On the third drive, Lynch ran for 13 yards on two carries, but Rawls dropped a nicely thrown ball in the flat and Graham came up a yard short of the marker (review correctly indicated he was down). On third-and-1, Lynch was caught in the backfield because Graham whiffed on his block on the right side.

On the fourth drive, Justin Britt was called for holding, putting the Seahawks in first-and-16. Jermaine Kearse caught one of Darrell Bevell's pointless bubble screens for three yards and Lynch gained just two yards off left guard. Wilson then tucked and ran on third down, bringing up another fourth down and bringing out some boos from the restless home crowd.

In the final two minutes, the Bears penetrated on third-and-1 and stopped Lynch again. The Hawks went for it, with Lynch juggling a catch for the first down and pulling his hamstring.

On first-and-goal from the 3, Garry Gilliam allowed Pernell McPhee to pressure Wilson into throwing it away. On second down, Wilson's pass to Graham in the end zone was knocked down by Alan Ball. On third down, Wilson's quick pass to Matthews was too high. Another missed touchdown opportunity.

The Bears had allowed eight touchdowns in 10 red zone possessions during the first two games, but the Seahawks couldn't exploit that supposed weakness.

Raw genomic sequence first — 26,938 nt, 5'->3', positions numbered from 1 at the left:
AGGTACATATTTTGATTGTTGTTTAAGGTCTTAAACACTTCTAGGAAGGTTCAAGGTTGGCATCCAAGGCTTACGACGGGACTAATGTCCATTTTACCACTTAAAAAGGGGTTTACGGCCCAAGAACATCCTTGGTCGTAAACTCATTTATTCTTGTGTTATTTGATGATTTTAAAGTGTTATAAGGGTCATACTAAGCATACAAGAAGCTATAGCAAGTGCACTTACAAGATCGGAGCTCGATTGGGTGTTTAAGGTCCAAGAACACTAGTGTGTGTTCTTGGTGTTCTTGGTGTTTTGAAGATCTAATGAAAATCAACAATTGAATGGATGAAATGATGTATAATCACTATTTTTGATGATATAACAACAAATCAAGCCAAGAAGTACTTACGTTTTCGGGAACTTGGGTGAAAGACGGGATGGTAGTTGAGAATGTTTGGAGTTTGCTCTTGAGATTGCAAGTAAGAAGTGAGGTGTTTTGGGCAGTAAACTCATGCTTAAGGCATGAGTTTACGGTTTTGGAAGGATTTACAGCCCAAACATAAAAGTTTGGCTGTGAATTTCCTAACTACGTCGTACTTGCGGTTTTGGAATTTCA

In the third quarter, Bevell called a play he should use more often -- play-action misdirection -- and Wilson hit Lockette for a 23-yard gain. Graham then gave up a sack to McPhee and Gilliam whiffed on McPhee, who sacked Wilson from behind to create a third-and-25.

Wilson finally got time on third-and-3 and converted a third down for the first time with about six minutes left in third quarter. The Hawks had been 0 for 7 on third downs. Wilson converted again on third-and-5 on that drive, hitting Graham for a 30-yard TD.

Wilson also hit Doug Baldwin three times on third down in the second half as the Seahawks finished with three scoring drives.

“Five out of 10 (conversions) is the way we should do it," Carroll said, "and Doug got involved. I thought that was a really big part of it. Doug, I think, had three conversions in there in the second half. He’s really been a go-to guy for us; it was great to see that."

In all, the Seahawks were 5 of 16 on third down after going 3 for 9 at Green Bay and 8 for 19 at St. Louis. They are 24th in the NFL in conversions.

"We just didn’t hit it, you know," Carroll said. "We went very aggressively at it in the first half and didn’t win on them.”

But he always prefers a strong finish to a strong start anyway.